Austin Energy changing controversial Monk Parakeet nest removal process

Austin Energy and the Travis Audubon Society have teamed up to develop a new Monk Parakeet nest removal process. This comes after public outcry about Austin Energy killing baby birds while taking nests down from utility poles and transformers. 

Although they are not native to Austin, Monk Parakeets have made a home for themselves here. “The Monk Parakeet has zero protections in the State of Texas,” said Jordan Price with the Travis Audubon Society. 

However, their large nests, typically built on utility poles and transformers, can sometimes lead to fires and electrical service interruptions.

Austin Energy said in order to keep the public safe and their services running smoothly, the nests must sometimes be removed.

Last week, Austin Energy described the current removal process they had been using. “We take an eight foot pole, we remove the nest and pull it to the ground,” said Robert Cullick, spokesman for Austin Energy.

Eggs or baby birds inside the nest were killed during that process and that's why the Travis Audubon Society encouraged Austin Energy to find another way.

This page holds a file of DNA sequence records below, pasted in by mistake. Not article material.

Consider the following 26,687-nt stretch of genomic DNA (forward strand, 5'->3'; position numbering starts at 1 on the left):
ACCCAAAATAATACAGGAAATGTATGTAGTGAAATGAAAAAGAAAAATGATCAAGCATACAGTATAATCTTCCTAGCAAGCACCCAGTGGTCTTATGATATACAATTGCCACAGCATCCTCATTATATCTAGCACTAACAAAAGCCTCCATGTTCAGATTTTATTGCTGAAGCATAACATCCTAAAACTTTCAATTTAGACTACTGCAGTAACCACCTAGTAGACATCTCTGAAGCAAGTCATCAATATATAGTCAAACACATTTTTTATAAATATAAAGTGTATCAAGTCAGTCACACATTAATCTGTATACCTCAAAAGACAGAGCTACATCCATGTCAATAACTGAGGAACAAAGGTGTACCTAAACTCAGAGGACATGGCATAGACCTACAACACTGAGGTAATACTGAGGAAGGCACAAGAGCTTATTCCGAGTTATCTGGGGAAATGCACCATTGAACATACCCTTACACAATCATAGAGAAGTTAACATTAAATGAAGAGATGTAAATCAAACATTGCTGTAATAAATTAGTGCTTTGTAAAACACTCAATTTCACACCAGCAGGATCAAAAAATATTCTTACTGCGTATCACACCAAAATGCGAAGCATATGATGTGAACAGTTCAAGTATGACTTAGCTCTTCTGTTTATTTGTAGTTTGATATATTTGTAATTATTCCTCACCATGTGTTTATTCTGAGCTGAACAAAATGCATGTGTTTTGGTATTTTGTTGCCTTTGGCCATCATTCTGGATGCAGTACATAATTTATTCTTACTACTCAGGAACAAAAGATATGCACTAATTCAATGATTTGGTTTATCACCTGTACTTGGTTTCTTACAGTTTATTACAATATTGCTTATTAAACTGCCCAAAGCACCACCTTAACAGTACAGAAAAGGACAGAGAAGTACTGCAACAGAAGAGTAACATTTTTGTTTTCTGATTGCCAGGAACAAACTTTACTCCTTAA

The utility company has since agreed to work with Travis Audubon to do just that.

“Austin Energy reached out to us on Monday and told us that they wanted to partner with us to develop a holistic approach to Monk Parakeet nest removal,” Price said. 

Austin Energy said they already leave the majority of nests alone and this year’s Monk Parakeet breeding season is coming to a close.
               
The goal is to develop a new process before it starts back up in April of next year.

“We're going to create that program together. We're going to bring in some wildlife biologists with PhDs who have ample years of experience working with Monk Parakeets. We'll also reach out to other energy companies, other utilities, across the United States and see what they've developed as their best practices,” said Price.

However, in the meantime Austin Energy said in a statement:

"Right now we have to continue the work we are doing, but we are working with the Travis Audubon Society on ways we can change the process in the future."

Although the mystery of how Monk Parakeets ended up in the Austin area remains, the first time they were spotted here dates back to the 1970s.

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